Maya Angelou was born in 1928, a time of oppression for African Americans, and although as an adult Angelou experienced a different America to the one experienced by her ancestors, this poem is her declaration that she refuses to be defined by history and that she is proclaiming herself to be a proud accomplished woman who will not be dragged down by detractors. It is a poem with many themes; rising above the past, overcoming difficulty, strength as a woman, defying racism - it is a poem of defiance and triumph at the same time.
Despite its popularity the poem received decidedly mixed reviews; Angelou is respected far more for her autobiographical work than for her poetry. Typically, her autobiographies have detailed the traumas in her life, and her poetic writing has catalogued her working through these traumas. "And Still I Rise" was written in 1978 which was really they height of Angelou's career - in this period she was awarded an incredible thirty honorary degrees from Universities all over the world. Throughout her career Angelou alternated an autobiography and a volume of poetry. This poem is the title poem of volume three.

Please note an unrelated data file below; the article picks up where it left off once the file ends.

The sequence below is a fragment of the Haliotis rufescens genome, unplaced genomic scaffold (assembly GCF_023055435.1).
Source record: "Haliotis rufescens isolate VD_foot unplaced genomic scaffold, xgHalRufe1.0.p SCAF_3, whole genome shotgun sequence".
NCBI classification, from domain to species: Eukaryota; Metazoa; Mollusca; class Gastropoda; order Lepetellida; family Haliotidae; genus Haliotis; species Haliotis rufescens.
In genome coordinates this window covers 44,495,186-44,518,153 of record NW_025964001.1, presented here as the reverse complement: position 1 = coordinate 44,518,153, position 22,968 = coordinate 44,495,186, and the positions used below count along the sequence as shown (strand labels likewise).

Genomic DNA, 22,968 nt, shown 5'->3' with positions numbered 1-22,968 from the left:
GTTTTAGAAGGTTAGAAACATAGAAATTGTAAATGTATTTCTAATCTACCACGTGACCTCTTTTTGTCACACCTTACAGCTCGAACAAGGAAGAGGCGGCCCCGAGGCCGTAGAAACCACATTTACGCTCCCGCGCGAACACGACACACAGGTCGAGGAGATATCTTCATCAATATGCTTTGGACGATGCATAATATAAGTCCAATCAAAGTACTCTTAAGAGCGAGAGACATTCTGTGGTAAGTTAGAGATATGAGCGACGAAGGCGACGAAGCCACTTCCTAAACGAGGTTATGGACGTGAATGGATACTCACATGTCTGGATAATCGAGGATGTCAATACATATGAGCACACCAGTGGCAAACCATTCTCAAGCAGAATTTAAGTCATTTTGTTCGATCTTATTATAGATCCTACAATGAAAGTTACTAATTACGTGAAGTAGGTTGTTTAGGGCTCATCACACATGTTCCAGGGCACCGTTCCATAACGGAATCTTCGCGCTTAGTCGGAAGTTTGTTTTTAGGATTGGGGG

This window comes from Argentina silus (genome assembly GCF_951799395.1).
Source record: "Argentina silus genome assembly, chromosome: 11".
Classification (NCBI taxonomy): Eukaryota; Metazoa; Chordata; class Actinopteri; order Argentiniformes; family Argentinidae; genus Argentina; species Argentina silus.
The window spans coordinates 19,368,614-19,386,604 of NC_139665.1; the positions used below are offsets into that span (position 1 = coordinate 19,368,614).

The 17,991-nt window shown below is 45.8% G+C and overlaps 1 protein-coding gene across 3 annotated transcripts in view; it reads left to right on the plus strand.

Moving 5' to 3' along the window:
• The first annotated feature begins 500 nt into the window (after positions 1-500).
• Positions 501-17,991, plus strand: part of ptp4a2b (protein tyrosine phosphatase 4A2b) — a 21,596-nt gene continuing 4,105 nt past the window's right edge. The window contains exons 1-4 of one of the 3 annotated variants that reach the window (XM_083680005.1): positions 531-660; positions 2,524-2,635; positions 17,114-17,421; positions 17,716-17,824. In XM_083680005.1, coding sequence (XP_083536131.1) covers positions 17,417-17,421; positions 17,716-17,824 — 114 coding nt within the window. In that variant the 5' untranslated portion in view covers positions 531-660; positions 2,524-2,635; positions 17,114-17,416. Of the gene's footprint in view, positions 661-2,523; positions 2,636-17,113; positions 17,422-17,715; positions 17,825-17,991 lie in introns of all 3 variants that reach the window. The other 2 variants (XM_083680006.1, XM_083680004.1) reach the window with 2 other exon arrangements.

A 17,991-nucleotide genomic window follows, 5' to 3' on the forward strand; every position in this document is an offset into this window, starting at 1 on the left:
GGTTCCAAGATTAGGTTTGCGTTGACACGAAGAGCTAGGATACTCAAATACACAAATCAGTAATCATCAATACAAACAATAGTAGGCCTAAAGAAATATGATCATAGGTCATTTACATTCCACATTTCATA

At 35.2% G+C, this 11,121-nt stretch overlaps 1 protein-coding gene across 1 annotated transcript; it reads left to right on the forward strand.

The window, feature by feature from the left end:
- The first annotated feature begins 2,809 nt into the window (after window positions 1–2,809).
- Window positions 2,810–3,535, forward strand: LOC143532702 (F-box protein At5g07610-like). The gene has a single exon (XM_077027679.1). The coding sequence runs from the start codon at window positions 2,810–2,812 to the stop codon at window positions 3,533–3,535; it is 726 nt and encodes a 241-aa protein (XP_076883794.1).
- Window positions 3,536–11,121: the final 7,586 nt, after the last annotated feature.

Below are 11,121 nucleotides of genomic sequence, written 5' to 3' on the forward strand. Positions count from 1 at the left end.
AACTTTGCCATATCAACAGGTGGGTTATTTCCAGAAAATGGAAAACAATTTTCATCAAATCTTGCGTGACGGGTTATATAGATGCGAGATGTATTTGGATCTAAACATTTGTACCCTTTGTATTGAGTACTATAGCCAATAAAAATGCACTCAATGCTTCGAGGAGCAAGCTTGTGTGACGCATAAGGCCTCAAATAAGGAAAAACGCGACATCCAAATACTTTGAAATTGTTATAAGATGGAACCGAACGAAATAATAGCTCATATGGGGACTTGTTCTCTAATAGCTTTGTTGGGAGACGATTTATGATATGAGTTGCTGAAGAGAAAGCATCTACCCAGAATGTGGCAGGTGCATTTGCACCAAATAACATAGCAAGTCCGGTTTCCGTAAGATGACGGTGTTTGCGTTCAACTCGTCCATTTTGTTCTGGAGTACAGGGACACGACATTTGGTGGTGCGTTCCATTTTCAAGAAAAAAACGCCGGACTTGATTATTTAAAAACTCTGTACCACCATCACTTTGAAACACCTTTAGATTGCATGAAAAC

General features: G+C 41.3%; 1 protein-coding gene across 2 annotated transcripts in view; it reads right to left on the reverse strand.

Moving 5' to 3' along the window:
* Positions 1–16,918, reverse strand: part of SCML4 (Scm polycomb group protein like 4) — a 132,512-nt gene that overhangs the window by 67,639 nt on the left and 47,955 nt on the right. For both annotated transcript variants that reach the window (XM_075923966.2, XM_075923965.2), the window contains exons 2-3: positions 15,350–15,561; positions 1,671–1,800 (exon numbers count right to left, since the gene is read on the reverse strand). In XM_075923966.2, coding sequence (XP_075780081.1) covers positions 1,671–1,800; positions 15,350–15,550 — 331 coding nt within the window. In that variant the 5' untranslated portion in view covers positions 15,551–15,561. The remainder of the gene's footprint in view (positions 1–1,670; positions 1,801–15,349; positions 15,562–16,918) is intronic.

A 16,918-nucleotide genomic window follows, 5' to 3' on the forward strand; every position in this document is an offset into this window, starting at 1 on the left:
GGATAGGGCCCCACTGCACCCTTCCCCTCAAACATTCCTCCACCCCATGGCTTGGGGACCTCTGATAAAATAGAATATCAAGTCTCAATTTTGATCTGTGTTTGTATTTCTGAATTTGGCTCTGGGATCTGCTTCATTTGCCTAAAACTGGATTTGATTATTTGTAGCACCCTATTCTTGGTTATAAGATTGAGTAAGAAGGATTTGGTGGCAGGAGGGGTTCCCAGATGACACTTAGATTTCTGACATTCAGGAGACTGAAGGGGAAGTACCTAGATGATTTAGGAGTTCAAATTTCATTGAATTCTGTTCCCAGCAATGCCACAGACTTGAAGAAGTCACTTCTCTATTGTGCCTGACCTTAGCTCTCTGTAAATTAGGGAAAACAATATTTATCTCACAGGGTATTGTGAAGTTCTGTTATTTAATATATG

The poem has become one of Maya Angelou's most famous and is generally known even by those unfamiliar with the author or the rest of her work. It is often recited and was in fact said by critic William Sylvester to be far more interesting when she was reading it aloud; her intonation is inspirational and the poem has been used by many educational establishments to motivate their students and was also used by the United Negro College Fund during their fiftieth anniversary year.